Why should we take care of the rainforest?
A reflection on World Rainforest Day
By Laura Finnegan Ecopipo UK
Hello, I hope you are very well, today I would like to tell you a little bit about World Rainforest Day. You might wonder what is special about this day and probably you have not planned to go to the jungle on holidays, because it is very hot and there are bugs and vermin.
But imagine that, although we live very far this forest and they only occupy 2% of our planet, our life depends to a large extent on them – they provide raw materials for 25% of all the patent medicines that we use every day, and more than 50% of all plant and animal species live there.
Unfortunately, most governments have not recognized its vital importance and therefore have not regulated harmful activities such as indiscriminate logging, mining, livestock, and agriculture, as well as the exploitation of oil.
For example, palm oil is used today in a wide variety of everyday products, including cosmetics, cleaning products, and many processed foods, leading to extensive deforestation in the rainforests of Southeast Asia.
In the last 10 years, palm oil plantations have doubled to supply global demand, slash and burn causes forest fires that threaten biodiversity as they destroy the habitats of important species such as orangutans, tigers, rhinos, and elephants.
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In addition, the smoke from the burned areas releases polluting material that causes severe health problems and premature deaths among the population of that region.
Not only the cultivation of palm oil affects the rainforests, in fact, many activities of our daily life negatively impact these regions of the world.
For example, think of a product made of paper or cardboard that you have at home and it was probably produced using trees from the rain forests, especially if it is very cheap.
In fact, every minute that passes the planet loses an area equivalent to 10 soccer fields and this does not stop, it happens day and night, even while you sleep, which means that 360 soccer fields are cut down per hour or 8,640 per hour! day! This is terrible, don’t you think?
Another activity that you cannot even imagine is directly related to the use of tropical forests are technological devices, especially those operated with batteries, such as cell phones, computers, laptops. All of them require minerals to manufacture the batteries and as demand increases, the areas used for mining increase.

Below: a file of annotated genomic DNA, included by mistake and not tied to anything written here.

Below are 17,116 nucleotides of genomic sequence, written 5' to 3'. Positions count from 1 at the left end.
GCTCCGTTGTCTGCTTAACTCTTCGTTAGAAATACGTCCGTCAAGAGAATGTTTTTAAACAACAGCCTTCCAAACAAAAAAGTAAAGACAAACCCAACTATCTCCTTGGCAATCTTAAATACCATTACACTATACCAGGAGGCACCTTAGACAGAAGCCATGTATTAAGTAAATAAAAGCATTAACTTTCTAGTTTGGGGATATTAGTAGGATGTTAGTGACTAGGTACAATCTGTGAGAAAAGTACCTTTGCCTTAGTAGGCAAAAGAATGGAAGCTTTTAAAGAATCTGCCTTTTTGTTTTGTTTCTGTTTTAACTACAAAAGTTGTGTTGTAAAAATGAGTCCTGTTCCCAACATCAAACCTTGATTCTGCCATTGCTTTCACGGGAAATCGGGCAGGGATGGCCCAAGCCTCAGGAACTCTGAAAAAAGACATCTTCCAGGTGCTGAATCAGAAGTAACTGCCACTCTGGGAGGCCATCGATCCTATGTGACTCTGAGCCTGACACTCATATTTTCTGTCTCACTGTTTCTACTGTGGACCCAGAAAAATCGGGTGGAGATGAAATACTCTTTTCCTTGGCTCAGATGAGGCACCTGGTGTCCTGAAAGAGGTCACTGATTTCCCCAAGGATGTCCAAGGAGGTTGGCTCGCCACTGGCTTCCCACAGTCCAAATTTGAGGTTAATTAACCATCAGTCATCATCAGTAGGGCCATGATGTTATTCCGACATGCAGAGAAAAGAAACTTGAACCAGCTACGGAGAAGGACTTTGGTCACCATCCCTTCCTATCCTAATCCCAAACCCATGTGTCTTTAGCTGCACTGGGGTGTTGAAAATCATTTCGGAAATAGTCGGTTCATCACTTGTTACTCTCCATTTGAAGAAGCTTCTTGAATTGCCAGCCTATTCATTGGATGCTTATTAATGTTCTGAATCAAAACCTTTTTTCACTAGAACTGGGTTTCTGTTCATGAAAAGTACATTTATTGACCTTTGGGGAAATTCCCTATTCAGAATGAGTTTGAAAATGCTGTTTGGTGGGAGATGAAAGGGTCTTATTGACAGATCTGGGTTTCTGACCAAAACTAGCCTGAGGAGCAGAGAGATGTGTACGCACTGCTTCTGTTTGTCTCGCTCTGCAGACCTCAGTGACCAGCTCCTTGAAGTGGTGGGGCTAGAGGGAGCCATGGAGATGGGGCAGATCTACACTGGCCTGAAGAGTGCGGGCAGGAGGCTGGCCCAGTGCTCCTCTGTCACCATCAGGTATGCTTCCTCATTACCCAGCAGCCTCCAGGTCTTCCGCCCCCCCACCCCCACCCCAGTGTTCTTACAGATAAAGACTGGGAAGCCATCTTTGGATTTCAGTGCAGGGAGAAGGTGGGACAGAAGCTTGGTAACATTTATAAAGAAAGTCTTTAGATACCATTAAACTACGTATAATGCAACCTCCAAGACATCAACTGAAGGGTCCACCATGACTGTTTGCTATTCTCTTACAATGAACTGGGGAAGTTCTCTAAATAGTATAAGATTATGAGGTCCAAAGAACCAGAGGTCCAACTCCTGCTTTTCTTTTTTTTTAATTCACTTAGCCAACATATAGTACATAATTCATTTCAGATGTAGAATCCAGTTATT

Do you know where the meat in your burgers comes from?
Extensive livestock is the number 1 cause of deforestation in all the states of the Amazon region, in fact, this type of livestock, which feeds international hamburger consortiums, and countries like China, contributes to 80% of the deforestation of the area. This without taking into account that these cattle release 340 million tons of CO2 into the atmosphere each year, almost 4% of the total global carbon emissions.
In general, all human activities disturb the atmosphere and increase the incidence and severity of floods, droughts, forest fires, and other climate-related events.
Rainforests help reduce these effects since they literally suck up large concentrations of carbon, However, the destruction of the rainforest deprives the Earth of a crucial buffer against climate change.
Sadly, those who benefit the most from activities that drive deforestation and climate change are at a comfortable distance from its impacts, and the worst impacts of deforestation and climate change fall disproportionately on the world’s poorest and most marginalized people.
For this reason, it is essential that we understand that this capture of CO2 emissions is essential to achieve the current global climate goals.
Temperate forests and rainforests are the only safe, natural, and proven carbon capture and storage mechanism available on a large scale.
Stopping deforestation and restoring degraded forests can reduce global greenhouse gas emissions by 24-30 percent.
The reality is that the longer the world waits before reversing current deforestation trends, the more the remaining forests’ ability to capture and store carbon is eroded.
Among the strategies available to reduce the emissions that cause climate change, the protection of tropical forests together with temperate forests is one of the most viable strategies.